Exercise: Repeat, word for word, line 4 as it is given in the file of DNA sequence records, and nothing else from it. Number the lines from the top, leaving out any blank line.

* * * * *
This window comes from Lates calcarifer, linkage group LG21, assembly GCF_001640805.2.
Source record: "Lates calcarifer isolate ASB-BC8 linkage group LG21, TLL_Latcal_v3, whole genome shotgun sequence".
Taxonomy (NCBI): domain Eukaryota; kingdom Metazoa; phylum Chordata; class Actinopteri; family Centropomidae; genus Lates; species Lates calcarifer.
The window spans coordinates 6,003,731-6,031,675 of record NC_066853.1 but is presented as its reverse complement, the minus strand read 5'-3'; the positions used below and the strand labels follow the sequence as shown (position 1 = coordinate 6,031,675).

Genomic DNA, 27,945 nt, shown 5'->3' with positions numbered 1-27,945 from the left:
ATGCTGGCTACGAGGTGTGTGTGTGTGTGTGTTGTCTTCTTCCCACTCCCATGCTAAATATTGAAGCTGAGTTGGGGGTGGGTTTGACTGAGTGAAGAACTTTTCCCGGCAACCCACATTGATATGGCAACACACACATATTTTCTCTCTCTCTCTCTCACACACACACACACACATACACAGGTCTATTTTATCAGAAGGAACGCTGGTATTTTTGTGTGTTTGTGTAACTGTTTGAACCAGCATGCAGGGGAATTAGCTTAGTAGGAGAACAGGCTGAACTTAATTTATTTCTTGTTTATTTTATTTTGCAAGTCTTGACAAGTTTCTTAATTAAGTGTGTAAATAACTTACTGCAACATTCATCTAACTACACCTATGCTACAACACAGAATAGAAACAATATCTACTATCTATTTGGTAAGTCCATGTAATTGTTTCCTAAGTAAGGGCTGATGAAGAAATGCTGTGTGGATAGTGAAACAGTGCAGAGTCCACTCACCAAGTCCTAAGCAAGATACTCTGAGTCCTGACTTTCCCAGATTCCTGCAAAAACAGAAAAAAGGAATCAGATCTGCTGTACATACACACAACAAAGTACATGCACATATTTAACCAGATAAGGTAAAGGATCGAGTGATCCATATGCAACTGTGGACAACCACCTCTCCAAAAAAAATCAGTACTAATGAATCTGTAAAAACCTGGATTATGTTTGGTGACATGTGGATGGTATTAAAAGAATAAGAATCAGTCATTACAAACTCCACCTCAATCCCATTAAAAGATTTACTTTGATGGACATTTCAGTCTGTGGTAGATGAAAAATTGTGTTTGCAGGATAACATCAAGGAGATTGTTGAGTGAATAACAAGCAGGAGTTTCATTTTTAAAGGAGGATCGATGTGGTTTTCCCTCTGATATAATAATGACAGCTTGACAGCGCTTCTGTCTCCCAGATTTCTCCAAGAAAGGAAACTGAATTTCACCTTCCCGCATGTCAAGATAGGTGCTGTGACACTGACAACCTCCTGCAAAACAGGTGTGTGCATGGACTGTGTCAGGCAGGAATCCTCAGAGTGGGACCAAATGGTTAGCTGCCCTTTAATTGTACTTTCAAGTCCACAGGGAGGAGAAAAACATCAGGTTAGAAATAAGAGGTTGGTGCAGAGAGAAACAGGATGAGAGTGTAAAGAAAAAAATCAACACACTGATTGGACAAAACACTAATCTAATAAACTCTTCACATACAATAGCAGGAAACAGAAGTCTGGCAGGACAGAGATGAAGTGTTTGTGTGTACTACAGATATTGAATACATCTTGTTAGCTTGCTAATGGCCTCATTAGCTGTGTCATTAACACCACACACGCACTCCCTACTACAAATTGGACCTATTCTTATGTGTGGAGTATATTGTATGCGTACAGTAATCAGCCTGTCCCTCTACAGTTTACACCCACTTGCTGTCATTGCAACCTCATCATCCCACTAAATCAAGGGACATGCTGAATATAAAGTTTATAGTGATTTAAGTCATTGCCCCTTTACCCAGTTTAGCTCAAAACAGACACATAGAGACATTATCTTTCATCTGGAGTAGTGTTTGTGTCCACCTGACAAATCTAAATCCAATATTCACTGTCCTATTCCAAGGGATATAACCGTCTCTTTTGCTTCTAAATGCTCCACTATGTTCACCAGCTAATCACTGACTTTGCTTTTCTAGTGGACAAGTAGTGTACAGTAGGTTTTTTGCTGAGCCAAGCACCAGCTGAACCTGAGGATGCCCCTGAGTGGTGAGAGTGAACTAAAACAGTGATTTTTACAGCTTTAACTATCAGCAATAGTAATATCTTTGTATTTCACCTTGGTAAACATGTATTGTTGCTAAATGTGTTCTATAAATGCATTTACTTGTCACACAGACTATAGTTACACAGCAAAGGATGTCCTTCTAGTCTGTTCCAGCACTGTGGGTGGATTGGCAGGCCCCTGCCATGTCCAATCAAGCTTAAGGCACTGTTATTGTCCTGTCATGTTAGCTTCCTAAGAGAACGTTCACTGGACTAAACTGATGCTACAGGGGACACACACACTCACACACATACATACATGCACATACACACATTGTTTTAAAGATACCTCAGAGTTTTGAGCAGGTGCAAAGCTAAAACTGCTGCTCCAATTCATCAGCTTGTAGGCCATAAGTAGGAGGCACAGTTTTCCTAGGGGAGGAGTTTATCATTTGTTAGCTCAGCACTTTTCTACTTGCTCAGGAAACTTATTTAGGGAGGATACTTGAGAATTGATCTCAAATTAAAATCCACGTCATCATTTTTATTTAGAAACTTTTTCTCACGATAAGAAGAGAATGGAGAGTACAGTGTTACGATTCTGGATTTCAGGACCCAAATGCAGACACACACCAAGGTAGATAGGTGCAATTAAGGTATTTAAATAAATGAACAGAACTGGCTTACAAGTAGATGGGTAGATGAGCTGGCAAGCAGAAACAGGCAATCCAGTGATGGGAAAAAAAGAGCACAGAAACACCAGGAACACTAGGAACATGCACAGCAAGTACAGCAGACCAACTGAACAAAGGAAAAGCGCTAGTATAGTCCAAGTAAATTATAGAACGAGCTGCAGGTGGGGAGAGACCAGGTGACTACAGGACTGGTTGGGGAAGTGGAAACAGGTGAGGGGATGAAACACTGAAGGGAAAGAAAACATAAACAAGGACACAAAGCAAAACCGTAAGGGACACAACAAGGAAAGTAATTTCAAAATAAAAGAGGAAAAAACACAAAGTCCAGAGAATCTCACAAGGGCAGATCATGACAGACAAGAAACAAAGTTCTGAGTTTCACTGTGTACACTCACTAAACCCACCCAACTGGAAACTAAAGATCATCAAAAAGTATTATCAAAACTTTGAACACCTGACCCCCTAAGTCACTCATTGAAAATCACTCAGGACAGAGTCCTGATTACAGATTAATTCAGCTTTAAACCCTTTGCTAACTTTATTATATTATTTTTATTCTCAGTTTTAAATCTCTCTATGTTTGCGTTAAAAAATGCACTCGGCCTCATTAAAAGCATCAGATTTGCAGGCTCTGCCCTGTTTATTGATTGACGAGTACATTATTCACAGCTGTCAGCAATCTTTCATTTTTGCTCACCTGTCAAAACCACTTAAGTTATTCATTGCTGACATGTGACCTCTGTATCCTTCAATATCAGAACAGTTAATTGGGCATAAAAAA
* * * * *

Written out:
The window spans coordinates 6,003,731-6,031,675 of record NC_066853.1 but is presented as its reverse complement, the minus strand read 5'-3'; the positions used below and the strand labels follow the sequence as shown (position 1 = coordinate 6,031,675).